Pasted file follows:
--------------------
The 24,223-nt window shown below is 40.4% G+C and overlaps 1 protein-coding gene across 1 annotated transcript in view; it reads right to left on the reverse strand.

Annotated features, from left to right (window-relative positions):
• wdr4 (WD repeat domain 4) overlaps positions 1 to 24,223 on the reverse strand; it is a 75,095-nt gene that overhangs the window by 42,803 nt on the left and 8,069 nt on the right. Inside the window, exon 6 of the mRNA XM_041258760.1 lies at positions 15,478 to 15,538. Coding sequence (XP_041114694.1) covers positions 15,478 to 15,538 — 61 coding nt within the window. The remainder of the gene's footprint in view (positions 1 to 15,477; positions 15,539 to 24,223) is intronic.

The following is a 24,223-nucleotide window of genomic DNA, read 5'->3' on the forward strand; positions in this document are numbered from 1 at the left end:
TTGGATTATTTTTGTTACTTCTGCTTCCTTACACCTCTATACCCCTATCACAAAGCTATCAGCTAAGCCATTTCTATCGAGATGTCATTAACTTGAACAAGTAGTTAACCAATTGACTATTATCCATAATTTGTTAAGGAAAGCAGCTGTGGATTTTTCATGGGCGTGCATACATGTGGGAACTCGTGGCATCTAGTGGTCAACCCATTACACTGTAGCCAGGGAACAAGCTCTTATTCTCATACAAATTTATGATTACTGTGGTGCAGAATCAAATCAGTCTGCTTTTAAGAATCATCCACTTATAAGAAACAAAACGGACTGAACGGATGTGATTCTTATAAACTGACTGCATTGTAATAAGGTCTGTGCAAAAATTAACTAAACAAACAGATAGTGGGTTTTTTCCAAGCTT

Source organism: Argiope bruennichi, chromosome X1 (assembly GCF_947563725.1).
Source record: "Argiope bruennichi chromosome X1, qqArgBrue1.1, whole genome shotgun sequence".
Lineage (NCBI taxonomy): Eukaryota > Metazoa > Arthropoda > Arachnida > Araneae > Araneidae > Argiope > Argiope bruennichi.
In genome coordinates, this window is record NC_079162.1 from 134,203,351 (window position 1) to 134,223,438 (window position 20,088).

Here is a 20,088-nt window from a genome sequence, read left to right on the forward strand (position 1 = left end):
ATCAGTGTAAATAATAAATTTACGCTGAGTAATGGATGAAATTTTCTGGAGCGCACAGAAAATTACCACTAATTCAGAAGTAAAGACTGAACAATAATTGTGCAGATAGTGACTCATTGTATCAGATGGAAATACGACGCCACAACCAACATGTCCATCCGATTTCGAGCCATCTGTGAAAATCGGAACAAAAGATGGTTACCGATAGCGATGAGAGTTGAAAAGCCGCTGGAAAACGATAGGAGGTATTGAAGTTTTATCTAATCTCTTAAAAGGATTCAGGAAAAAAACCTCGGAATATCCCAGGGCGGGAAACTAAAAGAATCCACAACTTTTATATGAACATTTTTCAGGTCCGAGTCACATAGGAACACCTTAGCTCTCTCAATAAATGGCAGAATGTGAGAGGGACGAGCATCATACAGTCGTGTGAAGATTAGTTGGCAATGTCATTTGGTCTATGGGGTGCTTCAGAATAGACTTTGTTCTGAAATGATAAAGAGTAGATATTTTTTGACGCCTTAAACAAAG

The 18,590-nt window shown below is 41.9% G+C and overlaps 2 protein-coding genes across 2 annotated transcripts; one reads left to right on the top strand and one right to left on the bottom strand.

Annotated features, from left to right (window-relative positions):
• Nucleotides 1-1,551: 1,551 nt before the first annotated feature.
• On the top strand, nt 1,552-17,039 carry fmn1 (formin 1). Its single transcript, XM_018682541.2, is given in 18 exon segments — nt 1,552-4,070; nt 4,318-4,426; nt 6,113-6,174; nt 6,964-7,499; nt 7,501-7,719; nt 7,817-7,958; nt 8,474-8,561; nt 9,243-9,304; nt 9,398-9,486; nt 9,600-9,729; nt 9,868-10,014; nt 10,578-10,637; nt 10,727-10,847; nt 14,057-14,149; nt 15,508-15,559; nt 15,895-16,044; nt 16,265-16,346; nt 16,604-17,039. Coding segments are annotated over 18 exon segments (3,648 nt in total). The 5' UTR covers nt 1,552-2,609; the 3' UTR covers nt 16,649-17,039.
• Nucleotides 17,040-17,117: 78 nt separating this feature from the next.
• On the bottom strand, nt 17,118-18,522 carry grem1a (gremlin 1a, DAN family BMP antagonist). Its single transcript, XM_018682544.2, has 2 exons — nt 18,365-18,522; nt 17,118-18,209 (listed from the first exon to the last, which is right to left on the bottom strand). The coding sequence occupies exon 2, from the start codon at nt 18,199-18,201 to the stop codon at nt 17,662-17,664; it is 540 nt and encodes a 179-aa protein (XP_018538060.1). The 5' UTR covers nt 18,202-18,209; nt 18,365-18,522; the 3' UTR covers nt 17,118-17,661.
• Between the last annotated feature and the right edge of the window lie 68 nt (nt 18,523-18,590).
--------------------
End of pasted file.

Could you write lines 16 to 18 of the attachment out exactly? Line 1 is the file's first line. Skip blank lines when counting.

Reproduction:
• Nucleotides 17,040-17,117: 78 nt separating this feature from the next.
• On the bottom strand, nt 17,118-18,522 carry grem1a (gremlin 1a, DAN family BMP antagonist). Its single transcript, XM_018682544.2, has 2 exons — nt 18,365-18,522; nt 17,118-18,209 (listed from the first exon to the last, which is right to left on the bottom strand). The coding sequence occupies exon 2, from the start codon at nt 18,199-18,201 to the stop codon at nt 17,662-17,664; it is 540 nt and encodes a 179-aa protein (XP_018538060.1). The 5' UTR covers nt 18,202-18,209; nt 18,365-18,522; the 3' UTR covers nt 17,118-17,661.
• Between the last annotated feature and the right edge of the window lie 68 nt (nt 18,523-18,590).